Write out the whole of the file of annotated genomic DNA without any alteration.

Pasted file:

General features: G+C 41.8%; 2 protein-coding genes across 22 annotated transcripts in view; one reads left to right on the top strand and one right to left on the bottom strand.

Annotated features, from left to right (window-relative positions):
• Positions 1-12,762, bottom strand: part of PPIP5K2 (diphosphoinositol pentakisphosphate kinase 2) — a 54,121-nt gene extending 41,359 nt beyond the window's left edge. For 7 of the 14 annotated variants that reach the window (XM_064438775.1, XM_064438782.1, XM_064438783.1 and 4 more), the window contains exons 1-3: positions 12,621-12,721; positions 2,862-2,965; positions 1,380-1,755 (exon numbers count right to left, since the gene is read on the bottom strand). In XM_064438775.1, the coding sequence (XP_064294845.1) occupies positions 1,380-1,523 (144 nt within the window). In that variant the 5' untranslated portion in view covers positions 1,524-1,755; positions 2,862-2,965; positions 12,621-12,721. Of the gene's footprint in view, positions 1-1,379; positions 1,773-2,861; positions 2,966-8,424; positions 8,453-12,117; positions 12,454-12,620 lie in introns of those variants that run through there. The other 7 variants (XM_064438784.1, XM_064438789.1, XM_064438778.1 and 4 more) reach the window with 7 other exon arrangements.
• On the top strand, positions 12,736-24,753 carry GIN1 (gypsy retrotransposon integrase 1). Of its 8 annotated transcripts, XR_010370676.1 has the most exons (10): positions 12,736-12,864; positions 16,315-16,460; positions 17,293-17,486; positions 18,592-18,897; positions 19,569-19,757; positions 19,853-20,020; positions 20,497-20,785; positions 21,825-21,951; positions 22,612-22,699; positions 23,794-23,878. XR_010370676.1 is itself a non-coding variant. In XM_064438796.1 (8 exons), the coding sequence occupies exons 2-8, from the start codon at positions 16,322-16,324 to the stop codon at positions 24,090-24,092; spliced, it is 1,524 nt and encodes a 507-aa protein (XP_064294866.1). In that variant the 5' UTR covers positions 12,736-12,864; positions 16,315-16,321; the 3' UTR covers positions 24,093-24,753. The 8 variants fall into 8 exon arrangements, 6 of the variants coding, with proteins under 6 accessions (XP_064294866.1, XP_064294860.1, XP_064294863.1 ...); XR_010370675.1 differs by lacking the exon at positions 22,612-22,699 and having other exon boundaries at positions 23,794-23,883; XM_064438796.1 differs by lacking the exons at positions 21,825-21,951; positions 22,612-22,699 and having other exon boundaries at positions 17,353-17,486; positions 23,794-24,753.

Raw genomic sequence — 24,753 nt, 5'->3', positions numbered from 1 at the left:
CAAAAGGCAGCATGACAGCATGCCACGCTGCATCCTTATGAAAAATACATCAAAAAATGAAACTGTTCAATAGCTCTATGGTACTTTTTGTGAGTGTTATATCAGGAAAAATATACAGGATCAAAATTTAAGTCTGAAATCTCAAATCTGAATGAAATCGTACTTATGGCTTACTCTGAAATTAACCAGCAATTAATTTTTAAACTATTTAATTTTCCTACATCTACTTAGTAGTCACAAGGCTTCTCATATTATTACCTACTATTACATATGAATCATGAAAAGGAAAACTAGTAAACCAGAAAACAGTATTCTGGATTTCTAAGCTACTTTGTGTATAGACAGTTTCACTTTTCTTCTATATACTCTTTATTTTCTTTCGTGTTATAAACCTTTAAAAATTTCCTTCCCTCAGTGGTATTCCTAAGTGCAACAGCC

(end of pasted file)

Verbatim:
General features: G+C 41.8%; 2 protein-coding genes across 22 annotated transcripts in view; one reads left to right on the top strand and one right to left on the bottom strand.

Annotated features, from left to right (window-relative positions):
• Positions 1-12,762, bottom strand: part of PPIP5K2 (diphosphoinositol pentakisphosphate kinase 2) — a 54,121-nt gene extending 41,359 nt beyond the window's left edge. For 7 of the 14 annotated variants that reach the window (XM_064438775.1, XM_064438782.1, XM_064438783.1 and 4 more), the window contains exons 1-3: positions 12,621-12,721; positions 2,862-2,965; positions 1,380-1,755 (exon numbers count right to left, since the gene is read on the bottom strand). In XM_064438775.1, the coding sequence (XP_064294845.1) occupies positions 1,380-1,523 (144 nt within the window). In that variant the 5' untranslated portion in view covers positions 1,524-1,755; positions 2,862-2,965; positions 12,621-12,721. Of the gene's footprint in view, positions 1-1,379; positions 1,773-2,861; positions 2,966-8,424; positions 8,453-12,117; positions 12,454-12,620 lie in introns of those variants that run through there. The other 7 variants (XM_064438784.1, XM_064438789.1, XM_064438778.1 and 4 more) reach the window with 7 other exon arrangements.
• On the top strand, positions 12,736-24,753 carry GIN1 (gypsy retrotransposon integrase 1). Of its 8 annotated transcripts, XR_010370676.1 has the most exons (10): positions 12,736-12,864; positions 16,315-16,460; positions 17,293-17,486; positions 18,592-18,897; positions 19,569-19,757; positions 19,853-20,020; positions 20,497-20,785; positions 21,825-21,951; positions 22,612-22,699; positions 23,794-23,878. XR_010370676.1 is itself a non-coding variant. In XM_064438796.1 (8 exons), the coding sequence occupies exons 2-8, from the start codon at positions 16,322-16,324 to the stop codon at positions 24,090-24,092; spliced, it is 1,524 nt and encodes a 507-aa protein (XP_064294866.1). In that variant the 5' UTR covers positions 12,736-12,864; positions 16,315-16,321; the 3' UTR covers positions 24,093-24,753. The 8 variants fall into 8 exon arrangements, 6 of the variants coding, with proteins under 6 accessions (XP_064294866.1, XP_064294860.1, XP_064294863.1 ...); XR_010370675.1 differs by lacking the exon at positions 22,612-22,699 and having other exon boundaries at positions 23,794-23,883; XM_064438796.1 differs by lacking the exons at positions 21,825-21,951; positions 22,612-22,699 and having other exon boundaries at positions 17,353-17,486; positions 23,794-24,753.

Raw genomic sequence — 24,753 nt, 5'->3', positions numbered from 1 at the left:
CAAAAGGCAGCATGACAGCATGCCACGCTGCATCCTTATGAAAAATACATCAAAAAATGAAACTGTTCAATAGCTCTATGGTACTTTTTGTGAGTGTTATATCAGGAAAAATATACAGGATCAAAATTTAAGTCTGAAATCTCAAATCTGAATGAAATCGTACTTATGGCTTACTCTGAAATTAACCAGCAATTAATTTTTAAACTATTTAATTTTCCTACATCTACTTAGTAGTCACAAGGCTTCTCATATTATTACCTACTATTACATATGAATCATGAAAAGGAAAACTAGTAAACCAGAAAACAGTATTCTGGATTTCTAAGCTACTTTGTGTATAGACAGTTTCACTTTTCTTCTATATACTCTTTATTTTCTTTCGTGTTATAAACCTTTAAAAATTTCCTTCCCTCAGTGGTATTCCTAAGTGCAACAGCC